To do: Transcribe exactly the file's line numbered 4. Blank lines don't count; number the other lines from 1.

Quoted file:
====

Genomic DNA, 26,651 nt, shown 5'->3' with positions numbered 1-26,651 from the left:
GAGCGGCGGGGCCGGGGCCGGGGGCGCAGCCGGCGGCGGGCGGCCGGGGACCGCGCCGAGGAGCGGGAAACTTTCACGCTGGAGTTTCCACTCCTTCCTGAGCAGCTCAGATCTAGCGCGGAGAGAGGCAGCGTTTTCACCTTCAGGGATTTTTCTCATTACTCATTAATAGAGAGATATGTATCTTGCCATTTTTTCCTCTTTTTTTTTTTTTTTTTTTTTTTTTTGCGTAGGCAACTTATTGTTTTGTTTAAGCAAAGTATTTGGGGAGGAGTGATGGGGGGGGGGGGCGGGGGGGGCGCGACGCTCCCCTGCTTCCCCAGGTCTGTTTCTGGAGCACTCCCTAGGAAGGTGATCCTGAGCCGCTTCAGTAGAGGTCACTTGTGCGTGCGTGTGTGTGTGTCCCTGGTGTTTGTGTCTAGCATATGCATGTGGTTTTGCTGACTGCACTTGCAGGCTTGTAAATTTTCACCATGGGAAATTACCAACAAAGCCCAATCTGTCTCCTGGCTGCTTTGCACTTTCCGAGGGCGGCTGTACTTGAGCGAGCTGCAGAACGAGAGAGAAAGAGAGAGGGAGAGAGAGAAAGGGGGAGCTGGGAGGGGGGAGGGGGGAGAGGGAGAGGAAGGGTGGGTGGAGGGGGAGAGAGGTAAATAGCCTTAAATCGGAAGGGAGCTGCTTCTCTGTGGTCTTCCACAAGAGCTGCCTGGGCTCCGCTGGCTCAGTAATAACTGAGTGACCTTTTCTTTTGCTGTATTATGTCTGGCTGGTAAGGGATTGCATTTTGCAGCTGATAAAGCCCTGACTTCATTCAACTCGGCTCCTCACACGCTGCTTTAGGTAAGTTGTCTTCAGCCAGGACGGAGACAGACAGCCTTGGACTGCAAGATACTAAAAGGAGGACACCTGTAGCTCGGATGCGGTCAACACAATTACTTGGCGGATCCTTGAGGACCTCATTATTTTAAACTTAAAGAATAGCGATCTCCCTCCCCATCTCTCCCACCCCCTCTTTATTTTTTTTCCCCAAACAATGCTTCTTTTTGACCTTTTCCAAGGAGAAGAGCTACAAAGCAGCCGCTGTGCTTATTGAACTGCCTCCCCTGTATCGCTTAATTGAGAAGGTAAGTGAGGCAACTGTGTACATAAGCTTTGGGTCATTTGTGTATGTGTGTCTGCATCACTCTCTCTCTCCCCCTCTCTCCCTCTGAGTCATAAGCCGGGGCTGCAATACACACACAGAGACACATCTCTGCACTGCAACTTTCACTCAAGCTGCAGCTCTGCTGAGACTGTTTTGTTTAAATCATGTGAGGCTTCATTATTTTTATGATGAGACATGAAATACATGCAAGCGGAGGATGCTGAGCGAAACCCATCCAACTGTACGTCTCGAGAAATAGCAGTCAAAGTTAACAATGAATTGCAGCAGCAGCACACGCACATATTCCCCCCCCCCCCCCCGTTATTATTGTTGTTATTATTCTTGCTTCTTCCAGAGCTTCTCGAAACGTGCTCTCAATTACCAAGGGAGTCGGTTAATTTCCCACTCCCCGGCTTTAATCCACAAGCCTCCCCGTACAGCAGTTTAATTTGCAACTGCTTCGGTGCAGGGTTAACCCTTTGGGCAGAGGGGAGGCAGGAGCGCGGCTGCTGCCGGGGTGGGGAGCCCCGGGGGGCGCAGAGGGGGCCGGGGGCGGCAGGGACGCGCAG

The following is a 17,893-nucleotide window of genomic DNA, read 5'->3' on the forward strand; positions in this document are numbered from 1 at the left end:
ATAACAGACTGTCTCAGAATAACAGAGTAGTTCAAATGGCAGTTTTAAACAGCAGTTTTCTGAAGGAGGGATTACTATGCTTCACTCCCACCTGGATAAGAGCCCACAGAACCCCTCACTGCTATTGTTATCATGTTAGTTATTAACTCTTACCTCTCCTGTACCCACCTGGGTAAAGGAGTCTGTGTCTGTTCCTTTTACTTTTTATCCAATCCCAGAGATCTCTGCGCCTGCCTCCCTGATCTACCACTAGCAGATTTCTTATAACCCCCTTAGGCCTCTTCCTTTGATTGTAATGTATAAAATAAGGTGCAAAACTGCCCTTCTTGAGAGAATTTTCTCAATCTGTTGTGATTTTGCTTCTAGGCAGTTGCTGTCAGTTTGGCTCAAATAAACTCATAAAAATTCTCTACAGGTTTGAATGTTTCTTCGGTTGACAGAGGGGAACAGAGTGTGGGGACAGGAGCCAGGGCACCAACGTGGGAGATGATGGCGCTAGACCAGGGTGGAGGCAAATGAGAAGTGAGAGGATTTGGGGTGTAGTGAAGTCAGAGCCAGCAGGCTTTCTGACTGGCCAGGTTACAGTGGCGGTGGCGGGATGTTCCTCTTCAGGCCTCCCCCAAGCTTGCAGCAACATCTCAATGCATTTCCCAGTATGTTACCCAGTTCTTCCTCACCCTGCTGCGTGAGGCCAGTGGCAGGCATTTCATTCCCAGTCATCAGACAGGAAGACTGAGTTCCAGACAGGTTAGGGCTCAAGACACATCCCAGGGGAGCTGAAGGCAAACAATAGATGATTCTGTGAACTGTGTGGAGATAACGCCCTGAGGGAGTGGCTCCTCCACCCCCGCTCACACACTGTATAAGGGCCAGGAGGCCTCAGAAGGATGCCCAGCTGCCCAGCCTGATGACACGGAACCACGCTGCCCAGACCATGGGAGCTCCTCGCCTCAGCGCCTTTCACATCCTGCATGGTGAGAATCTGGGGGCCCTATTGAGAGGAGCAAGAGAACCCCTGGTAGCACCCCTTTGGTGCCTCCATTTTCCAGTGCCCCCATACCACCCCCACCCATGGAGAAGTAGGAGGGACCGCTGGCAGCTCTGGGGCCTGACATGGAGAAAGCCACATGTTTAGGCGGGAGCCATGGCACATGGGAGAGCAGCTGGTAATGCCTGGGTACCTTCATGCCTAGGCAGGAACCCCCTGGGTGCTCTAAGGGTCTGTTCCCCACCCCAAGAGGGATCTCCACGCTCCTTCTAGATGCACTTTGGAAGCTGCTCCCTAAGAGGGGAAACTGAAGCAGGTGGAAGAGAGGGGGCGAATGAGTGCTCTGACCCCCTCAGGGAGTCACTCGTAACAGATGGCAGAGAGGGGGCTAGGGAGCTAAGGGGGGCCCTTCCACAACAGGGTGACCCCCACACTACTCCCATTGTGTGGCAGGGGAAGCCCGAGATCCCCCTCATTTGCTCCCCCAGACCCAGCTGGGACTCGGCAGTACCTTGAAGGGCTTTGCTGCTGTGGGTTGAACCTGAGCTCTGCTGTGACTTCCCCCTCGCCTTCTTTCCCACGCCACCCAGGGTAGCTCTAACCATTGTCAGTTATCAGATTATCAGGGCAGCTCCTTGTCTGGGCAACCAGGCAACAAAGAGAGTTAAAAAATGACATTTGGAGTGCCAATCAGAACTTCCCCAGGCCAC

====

ATAACAGACTGTCTCAGAATAACAGAGTAGTTCAAATGGCAGTTTTAAACAGCAGTTTTCTGAAGGAGGGATTACTATGCTTCACTCCCACCTGGATAAGAGCCCACAGAACCCCTCACTGCTATTGTTATCATGTTAGTTATTAACTCTTACCTCTCCTGTACCCACCTGGGTAAAGGAGTCTGTGTCTGTTCCTTTTACTTTTTATCCAATCCCAGAGATCTCTGCGCCTGCCTCCCTGATCTACCACTAGCAGATTTCTTATAACCCCCTTAGGCCTCTTCCTTTGATTGTAATGTATAAAATAAGGTGCAAAACTGCCCTTCTTGAGAGAATTTTCTCAATCTGTTGTGATTTTGCTTCTAGGCAGTTGCTGTCAGTTTGGCTCAAATAAACTCATAAAAATTCTCTACAGGTTTGAATGTTTCTTCGGTTGACAGAGGGGAACAGAGTGTGGGGACAGGAGCCAGGGCACCAACGTGGGAGATGATGGCGCTAGACCAGGGTGGAGGCAAATGAGAAGTGAGAGGATTTGGGGTGTAGTGAAGTCAGAGCCAGCAGGCTTTCTGACTGGCCAGGTTACAGTGGCGGTGGCGGGATGTTCCTCTTCAGGCCTCCCCCAAGCTTGCAGCAACATCTCAATGCATTTCCCAGTATGTTACCCAGTTCTTCCTCACCCTGCTGCGTGAGGCCAGTGGCAGGCATTTCATTCCCAGTCATCAGACAGGAAGACTGAGTTCCAGACAGGTTAGGGCTCAAGACACATCCCAGGGGAGCTGAAGGCAAACAATAGATGATTCTGTGAACTGTGTGGAGATAACGCCCTGAGGGAGTGGCTCCTCCACCCCCGCTCACACACTGTATAAGGGCCAGGAGGCCTCAGAAGGATGCCCAGCTGCCCAGCCTGATGACACGGAACCACGCTGCCCAGACCATGGGAGCTCCTCGCCTCAGCGCCTTTCACATCCTGCATGGTGAGAATCTGGGGGCCCTATTGAGAGGAGCAAGAGAACCCCTGGTAGCACCCCTTTGGTGCCTCCATTTTCCAGTGCCCCCATACCACCCCCACCCATGGAGAAGTAGGAGGGACCGCTGGCAGCTCTGGGGCCTGACATGGAGAAAGCCACATGTTTAGGCGGGAGCCATGGCACATGGGAGAGCAGCTGGTAATGCCTGGGTACCTTCATGCCTAGGCAGGAACCCCCTGGGTGCTCTAAGGGTCTGTTCCCCACCCCAAGAGGGATCTCCACGCTCCTTCTAGATGCACTTTGGAAGCTGCTCCCTAAGAGGGGAAACTGAAGCAGGTGGAAGAGAGGGGGCGAATGAGTGCTCTGACCCCCTCAGGGAGTCACTCGTAACAGATGGCAGAGAGGGGGCTAGGGAGCTAAGGGGGGCCCTTCCACAACAGGGTGACCCCCACACTACTCCCATTGTGTGGCAGGGGAAGCCCGAGATCCCCCTCATTTGCTCCCCCAGACCCAGCTGGGACTCGGCAGTACCTTGAAGGGCTTTGCTGCTGTGGGTTGAACCTGAGCTCTGCTGTGACTTCCCCCTCGCCTTCTTTCCCACGCCACCCAGGGTAGCTCTAACCATTGTCAGTTATCAGATTATCAGGGCAGCTCCTTGTCTGGGCAACCAGGCAACAAAGAGAGTTAAAAAATGACATTTGGAGTGCCAATCAGAACTTCCCCAGGCCAC